Flow is a familiar experience among designers: we become deeply engrossed in a challenging activity, losing track of time and feeling completely in tune with what we’re doing. We may even experience transcendence — a deep connection with something outside ourselves, something greater and more permanent than ourselves. But what is transcendence? Is it just an aspect of flow, or is it something else altogether? What’s distinct about transcendence, and why does it matter? And how do we design technology to facilitate it? (Can we actually design for transcendence?)

Transcendence shares some key features with flow, such as focused attention and altered senses of time and of self, and the experiences differ in some fundamental ways as well. Researcher Gayle Privette captures one major distinction: transcendent experience “is mystic and transpersonal”, and “flow is fun”.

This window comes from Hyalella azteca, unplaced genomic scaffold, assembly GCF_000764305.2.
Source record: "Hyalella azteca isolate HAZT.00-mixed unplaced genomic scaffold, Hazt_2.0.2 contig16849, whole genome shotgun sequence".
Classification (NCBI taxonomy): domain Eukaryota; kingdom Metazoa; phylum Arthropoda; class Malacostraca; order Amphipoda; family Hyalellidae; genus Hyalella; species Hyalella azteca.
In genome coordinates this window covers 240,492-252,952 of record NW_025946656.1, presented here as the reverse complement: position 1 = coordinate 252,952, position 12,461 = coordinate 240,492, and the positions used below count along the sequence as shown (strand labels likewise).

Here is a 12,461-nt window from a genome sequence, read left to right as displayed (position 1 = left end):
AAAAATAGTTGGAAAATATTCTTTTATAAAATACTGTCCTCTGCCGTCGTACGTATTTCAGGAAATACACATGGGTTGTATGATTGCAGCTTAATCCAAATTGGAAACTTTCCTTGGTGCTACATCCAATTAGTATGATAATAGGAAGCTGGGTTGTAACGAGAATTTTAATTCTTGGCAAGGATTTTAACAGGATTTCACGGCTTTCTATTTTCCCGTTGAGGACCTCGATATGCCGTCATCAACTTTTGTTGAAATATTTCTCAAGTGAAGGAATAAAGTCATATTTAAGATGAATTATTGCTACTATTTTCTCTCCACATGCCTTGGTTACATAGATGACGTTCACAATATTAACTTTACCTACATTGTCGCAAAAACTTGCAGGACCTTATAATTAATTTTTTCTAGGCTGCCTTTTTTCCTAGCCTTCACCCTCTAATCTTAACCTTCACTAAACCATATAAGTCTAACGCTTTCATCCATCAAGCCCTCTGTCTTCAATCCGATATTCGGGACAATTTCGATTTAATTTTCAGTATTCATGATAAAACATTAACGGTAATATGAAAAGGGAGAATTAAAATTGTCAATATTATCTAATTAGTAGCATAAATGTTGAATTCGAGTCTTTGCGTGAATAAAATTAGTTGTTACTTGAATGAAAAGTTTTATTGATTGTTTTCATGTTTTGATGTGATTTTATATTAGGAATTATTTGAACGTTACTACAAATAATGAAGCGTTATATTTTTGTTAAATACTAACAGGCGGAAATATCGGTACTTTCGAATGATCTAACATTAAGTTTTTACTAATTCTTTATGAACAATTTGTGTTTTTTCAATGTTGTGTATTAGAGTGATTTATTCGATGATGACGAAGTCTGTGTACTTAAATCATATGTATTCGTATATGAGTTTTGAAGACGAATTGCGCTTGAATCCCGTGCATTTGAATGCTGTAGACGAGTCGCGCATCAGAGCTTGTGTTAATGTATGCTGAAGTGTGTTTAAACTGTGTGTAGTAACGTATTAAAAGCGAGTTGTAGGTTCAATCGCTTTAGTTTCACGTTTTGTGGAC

Transcendent experiences elude description and resist planning: we cannot define or anticipate them reliably but can only invite them. This renders inadequate the direct approaches of classic UX work: we must instead take an oblique approach. Design for transcendent experience requires new methods.

Elizabeth will explore in this talk the nature of transcendent experience — contextual elements that can foster transcendence, the kinds of perceptions and reactions that can constitute a lived experience of transcendence, some words we use to characterize a transcendent experience, and the impact such an experience can have on our lives. She will describe and illustrate some tools and methods that she developed during her PhD research on design for transcendent user experience. Finally, she will invite the audience to try out one of the tools.